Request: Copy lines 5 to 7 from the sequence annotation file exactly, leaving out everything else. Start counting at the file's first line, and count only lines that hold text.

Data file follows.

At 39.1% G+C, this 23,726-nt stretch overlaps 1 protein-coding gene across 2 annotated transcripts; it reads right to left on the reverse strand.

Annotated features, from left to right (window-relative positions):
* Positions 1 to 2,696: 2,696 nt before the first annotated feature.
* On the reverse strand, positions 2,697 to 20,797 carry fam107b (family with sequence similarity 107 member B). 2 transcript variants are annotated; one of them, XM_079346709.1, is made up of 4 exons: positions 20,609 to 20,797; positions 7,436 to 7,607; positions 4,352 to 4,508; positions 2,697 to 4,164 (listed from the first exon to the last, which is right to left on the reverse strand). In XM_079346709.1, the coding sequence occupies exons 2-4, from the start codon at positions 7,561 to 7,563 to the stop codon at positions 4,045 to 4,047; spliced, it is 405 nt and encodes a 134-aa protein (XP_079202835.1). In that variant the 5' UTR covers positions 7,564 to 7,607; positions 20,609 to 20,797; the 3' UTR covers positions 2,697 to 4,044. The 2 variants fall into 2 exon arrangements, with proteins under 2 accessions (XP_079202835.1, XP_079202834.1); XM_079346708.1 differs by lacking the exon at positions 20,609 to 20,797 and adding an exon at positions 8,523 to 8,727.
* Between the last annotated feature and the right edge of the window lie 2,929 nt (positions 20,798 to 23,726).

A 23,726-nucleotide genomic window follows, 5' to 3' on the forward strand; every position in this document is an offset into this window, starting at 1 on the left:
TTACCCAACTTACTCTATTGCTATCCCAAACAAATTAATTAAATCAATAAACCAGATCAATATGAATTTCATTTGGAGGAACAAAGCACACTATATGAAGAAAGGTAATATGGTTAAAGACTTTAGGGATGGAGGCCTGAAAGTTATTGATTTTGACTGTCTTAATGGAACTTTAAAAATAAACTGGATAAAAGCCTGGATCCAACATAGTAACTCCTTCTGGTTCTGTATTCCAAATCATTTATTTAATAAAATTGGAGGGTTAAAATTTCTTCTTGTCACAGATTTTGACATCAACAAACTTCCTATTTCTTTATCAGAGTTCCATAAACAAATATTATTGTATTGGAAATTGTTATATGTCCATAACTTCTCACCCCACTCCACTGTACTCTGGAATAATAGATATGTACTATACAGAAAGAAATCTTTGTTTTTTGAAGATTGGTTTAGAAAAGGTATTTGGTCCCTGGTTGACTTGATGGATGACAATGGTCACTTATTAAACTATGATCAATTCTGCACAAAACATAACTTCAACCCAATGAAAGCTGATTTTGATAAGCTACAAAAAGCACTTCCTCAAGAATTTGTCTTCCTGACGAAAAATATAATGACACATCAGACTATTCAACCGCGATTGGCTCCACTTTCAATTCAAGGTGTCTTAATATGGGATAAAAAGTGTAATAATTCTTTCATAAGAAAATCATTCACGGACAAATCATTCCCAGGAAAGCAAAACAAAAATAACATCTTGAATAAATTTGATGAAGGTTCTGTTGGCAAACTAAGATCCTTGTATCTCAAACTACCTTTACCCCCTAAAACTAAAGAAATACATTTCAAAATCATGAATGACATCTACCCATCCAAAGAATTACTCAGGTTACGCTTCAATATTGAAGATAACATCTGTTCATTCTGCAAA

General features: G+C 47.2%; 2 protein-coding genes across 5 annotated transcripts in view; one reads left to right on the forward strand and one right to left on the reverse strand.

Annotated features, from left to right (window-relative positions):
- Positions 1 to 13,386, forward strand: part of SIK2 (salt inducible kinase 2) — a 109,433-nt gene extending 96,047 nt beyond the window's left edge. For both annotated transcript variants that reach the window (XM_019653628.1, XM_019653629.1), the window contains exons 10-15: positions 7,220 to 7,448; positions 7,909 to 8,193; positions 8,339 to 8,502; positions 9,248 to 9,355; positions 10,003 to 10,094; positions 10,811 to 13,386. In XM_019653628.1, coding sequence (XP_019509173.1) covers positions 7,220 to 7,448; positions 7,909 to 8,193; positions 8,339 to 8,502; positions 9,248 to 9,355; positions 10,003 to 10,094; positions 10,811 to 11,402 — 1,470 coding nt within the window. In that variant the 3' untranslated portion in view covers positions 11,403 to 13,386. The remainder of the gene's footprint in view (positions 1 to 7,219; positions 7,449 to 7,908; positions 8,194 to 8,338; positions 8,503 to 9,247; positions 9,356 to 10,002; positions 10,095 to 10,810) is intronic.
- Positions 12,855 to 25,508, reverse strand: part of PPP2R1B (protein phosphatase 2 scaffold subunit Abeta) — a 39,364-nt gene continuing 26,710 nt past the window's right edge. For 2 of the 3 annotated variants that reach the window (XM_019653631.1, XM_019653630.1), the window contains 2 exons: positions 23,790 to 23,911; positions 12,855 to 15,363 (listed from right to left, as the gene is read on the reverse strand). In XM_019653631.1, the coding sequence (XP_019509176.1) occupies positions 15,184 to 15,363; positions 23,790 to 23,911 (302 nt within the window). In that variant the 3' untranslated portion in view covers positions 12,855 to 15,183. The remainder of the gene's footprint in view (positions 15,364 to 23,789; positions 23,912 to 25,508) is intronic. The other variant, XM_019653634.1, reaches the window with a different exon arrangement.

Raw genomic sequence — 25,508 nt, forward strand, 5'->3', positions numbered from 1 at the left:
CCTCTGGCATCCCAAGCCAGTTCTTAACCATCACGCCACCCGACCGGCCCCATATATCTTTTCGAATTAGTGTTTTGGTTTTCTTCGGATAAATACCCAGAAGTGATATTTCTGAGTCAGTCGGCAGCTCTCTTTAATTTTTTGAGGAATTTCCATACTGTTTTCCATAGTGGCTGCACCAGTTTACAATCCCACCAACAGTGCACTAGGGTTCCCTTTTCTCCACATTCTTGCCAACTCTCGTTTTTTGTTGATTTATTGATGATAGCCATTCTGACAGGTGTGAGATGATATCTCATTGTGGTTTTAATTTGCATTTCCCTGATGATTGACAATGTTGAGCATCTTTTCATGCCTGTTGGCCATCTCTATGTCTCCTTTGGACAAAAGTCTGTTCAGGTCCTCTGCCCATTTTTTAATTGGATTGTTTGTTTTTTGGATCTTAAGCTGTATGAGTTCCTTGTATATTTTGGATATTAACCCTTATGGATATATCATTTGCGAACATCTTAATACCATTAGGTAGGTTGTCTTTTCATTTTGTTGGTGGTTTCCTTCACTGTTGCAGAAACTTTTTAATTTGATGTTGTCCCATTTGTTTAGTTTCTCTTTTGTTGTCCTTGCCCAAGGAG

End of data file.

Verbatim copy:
* Between the last annotated feature and the right edge of the window lie 2,929 nt (positions 20,798 to 23,726).

A 23,726-nucleotide genomic window follows, 5' to 3' on the forward strand; every position in this document is an offset into this window, starting at 1 on the left:
TTACCCAACTTACTCTATTGCTATCCCAAACAAATTAATTAAATCAATAAACCAGATCAATATGAATTTCATTTGGAGGAACAAAGCACACTATATGAAGAAAGGTAATATGGTTAAAGACTTTAGGGATGGAGGCCTGAAAGTTATTGATTTTGACTGTCTTAATGGAACTTTAAAAATAAACTGGATAAAAGCCTGGATCCAACATAGTAACTCCTTCTGGTTCTGTATTCCAAATCATTTATTTAATAAAATTGGAGGGTTAAAATTTCTTCTTGTCACAGATTTTGACATCAACAAACTTCCTATTTCTTTATCAGAGTTCCATAAACAAATATTATTGTATTGGAAATTGTTATATGTCCATAACTTCTCACCCCACTCCACTGTACTCTGGAATAATAGATATGTACTATACAGAAAGAAATCTTTGTTTTTTGAAGATTGGTTTAGAAAAGGTATTTGGTCCCTGGTTGACTTGATGGATGACAATGGTCACTTATTAAACTATGATCAATTCTGCACAAAACATAACTTCAACCCAATGAAAGCTGATTTTGATAAGCTACAAAAAGCACTTCCTCAAGAATTTGTCTTCCTGACGAAAAATATAATGACACATCAGACTATTCAACCGCGATTGGCTCCACTTTCAATTCAAGGTGTCTTAATATGGGATAAAAAGTGTAATAATTCTTTCATAAGAAAATCATTCACGGACAAATCATTCCCAGGAAAGCAAAACAAAAATAACATCTTGAATAAATTTGATGAAGGTTCTGTTGGCAAACTAAGATCCTTGTATCTCAAACTACCTTTACCCCCTAAAACTAAAGAAATACATTTCAAAATCATGAATGACATCTACCCATCCAAAGAATTACTCAGGTTACGCTTCAATATTGAAGATAACATCTGTTCATTCTGCAAA